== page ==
Ark of the Covenant - Bible History Online
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    Erinna in Harpers Dictionary of Classical Antiquities (1898) A poetess, and the friend of Sappho. She flourished about the year B.C. 610. All that is known of her is contained in the following words of Eustathius ( ad Il. ii. p. 327): "Erinna was born in Lesbos, or in Rhodes, or in Teos, or in Telos, the little island near Cnidus. She was a poetess, and wrote a poem called ‘the Distaff’ (Ἠλακάτη) in the Aeolic and Doric dialect; it consisted of 300 hexameter lines. She was the friend of Sappho, and died unmarried. It was thought that her verses rivalled those of Homer. She was only nineteen years of age when she died." Chained by her mother to the spinning-wheel, Erinna had as yet known the charm of existence in imagination alone. She probably expressed in her poem the restless and aspiring thoughts which crowded on her youthful mind as she pursued her monotonous work. We possess at the present day only four lines by Erinna; for though three epigrams ascribed to her are given by Schneidewin in his Delectus Poesis Graecae Elegiacae (Göttingen, 1839), two at least are not genuine.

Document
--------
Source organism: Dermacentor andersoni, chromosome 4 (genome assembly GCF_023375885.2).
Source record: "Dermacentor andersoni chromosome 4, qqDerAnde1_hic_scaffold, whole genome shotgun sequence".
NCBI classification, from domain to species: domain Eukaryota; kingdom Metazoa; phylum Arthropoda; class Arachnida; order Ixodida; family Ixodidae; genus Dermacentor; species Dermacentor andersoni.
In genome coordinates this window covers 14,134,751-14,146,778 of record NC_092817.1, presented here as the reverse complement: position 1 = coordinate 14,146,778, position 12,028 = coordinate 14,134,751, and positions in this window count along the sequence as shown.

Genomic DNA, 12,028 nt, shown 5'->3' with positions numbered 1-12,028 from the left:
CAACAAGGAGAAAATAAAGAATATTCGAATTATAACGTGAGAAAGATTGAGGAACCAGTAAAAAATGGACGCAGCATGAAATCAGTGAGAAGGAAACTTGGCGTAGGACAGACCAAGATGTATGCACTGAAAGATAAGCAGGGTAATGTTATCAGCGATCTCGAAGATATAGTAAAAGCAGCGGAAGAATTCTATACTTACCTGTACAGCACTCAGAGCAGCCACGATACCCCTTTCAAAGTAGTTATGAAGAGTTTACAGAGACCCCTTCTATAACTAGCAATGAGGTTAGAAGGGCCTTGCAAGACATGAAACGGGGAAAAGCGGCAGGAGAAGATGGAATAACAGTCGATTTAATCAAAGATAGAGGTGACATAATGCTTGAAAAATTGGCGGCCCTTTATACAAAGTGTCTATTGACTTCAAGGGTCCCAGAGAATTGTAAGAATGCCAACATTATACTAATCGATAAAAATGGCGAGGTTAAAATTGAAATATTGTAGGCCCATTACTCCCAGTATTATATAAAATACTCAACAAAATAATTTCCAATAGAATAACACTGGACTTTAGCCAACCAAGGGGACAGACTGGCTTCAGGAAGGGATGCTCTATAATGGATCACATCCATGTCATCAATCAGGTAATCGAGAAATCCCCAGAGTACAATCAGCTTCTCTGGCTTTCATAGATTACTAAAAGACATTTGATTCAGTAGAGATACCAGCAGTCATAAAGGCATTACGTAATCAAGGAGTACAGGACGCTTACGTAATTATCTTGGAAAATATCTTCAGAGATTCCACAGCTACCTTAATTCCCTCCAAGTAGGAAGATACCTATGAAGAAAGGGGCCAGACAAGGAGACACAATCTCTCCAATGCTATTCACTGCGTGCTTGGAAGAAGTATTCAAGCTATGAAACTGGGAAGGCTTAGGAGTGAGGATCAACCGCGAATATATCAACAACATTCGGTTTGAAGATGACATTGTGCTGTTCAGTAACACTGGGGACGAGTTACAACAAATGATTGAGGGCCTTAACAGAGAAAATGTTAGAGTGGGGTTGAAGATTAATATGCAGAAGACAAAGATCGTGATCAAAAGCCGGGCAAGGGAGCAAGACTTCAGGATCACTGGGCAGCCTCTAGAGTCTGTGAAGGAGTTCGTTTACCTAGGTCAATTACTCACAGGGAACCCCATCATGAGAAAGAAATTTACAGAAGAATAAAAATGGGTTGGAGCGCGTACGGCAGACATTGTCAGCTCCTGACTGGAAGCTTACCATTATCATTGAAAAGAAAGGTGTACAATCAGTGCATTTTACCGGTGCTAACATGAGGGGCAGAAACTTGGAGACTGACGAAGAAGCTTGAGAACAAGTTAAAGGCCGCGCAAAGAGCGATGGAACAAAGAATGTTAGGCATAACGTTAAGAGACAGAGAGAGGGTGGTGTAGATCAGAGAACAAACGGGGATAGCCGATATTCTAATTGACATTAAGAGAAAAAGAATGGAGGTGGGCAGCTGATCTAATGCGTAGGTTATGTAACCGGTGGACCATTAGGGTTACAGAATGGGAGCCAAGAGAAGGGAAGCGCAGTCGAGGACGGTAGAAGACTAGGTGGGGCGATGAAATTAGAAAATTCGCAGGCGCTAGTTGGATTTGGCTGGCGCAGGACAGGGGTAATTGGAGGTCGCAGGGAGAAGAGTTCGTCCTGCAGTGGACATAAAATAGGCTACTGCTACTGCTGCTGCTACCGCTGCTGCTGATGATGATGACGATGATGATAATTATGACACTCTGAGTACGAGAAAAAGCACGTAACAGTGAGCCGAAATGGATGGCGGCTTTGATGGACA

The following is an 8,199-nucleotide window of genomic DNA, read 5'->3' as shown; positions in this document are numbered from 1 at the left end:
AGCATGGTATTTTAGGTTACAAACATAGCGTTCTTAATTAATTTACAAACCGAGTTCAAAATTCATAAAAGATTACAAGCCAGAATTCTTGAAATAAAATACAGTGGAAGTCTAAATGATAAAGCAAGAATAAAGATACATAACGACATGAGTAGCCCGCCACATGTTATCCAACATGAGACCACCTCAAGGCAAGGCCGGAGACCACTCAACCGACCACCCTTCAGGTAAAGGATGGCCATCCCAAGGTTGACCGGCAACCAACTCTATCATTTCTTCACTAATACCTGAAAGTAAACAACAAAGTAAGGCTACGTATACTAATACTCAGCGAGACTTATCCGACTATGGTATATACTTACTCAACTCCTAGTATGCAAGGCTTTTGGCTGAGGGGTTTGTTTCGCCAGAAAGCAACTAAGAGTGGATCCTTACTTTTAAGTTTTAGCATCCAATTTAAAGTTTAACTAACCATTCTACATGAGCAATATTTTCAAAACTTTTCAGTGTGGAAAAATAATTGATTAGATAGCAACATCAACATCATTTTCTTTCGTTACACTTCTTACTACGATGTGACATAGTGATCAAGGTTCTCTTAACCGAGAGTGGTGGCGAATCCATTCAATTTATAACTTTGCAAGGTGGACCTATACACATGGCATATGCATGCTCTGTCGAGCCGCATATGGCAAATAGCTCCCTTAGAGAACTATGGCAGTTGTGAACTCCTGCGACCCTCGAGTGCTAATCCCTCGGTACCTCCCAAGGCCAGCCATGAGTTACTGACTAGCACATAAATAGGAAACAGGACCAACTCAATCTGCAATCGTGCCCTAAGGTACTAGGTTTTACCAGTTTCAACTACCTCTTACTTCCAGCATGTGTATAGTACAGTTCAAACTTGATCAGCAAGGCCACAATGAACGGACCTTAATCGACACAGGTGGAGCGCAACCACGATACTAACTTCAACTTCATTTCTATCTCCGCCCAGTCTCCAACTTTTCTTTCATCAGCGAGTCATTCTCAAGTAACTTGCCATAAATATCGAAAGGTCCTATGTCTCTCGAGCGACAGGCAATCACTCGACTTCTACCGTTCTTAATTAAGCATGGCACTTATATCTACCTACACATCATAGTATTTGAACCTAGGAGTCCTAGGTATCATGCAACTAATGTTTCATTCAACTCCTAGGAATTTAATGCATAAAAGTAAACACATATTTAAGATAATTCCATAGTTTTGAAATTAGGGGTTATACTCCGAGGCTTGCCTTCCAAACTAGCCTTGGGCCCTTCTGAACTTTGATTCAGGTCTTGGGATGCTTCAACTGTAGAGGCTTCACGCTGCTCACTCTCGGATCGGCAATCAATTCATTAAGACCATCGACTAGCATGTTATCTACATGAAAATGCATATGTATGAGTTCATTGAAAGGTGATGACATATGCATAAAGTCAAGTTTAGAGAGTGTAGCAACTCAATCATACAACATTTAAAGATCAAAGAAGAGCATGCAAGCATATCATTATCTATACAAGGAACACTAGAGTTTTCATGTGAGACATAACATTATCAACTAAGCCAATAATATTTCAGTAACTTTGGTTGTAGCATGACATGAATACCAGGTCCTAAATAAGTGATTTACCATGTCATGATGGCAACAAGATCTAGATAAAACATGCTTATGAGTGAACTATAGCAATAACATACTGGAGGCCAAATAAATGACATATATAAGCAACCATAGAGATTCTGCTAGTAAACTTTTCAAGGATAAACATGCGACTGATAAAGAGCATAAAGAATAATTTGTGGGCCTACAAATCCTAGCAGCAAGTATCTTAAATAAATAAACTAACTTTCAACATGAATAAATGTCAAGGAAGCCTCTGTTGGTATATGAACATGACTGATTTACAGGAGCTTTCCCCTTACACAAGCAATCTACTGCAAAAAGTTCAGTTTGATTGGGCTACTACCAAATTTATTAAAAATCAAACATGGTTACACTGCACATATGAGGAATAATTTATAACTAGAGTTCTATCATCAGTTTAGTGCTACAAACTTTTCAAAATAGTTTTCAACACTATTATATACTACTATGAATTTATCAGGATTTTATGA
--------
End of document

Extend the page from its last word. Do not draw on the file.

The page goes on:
Erinna in Wikipedia Erinna (Greek: Ἤριννα) was a Greek poet, a contemporary and friend of Sappho, a native of Rhodes or the adjacent island of Telos or even possibly Tenos, who flourished about 600 BC (according to Eusebius, she was well known in 352 BC[1]). Her best-known poem was the Distaff (Greek Ἠλᾰκάτη), written in a mixture of Aeolic and Doric Greek and consisting of 300 dactylic hexameter lines, of which only four were extant until 1928. Three epigrams ascribed to her in the Palatine anthology probably belong to a later date, though some debate on the first epigram exists. In 1928, a papyrus (PSI 1090) was found that contained 54 fragmentary lines by the poet, in six pieces[2] now located in the Biblioteca Medicea Laurenziana. The poem is a lament (Greek θρῆνος) on the death of her friend Baucis (Greek Βαυκίς), a disciple of Sappho, shortly before her wedding. Camillo Neri, in an Italian work assessing the surviving fragments and testimonies to her, reconstructs the poet's original name as "Herinna" (Ἥριννα).[3] She is also sometimes named "Erina".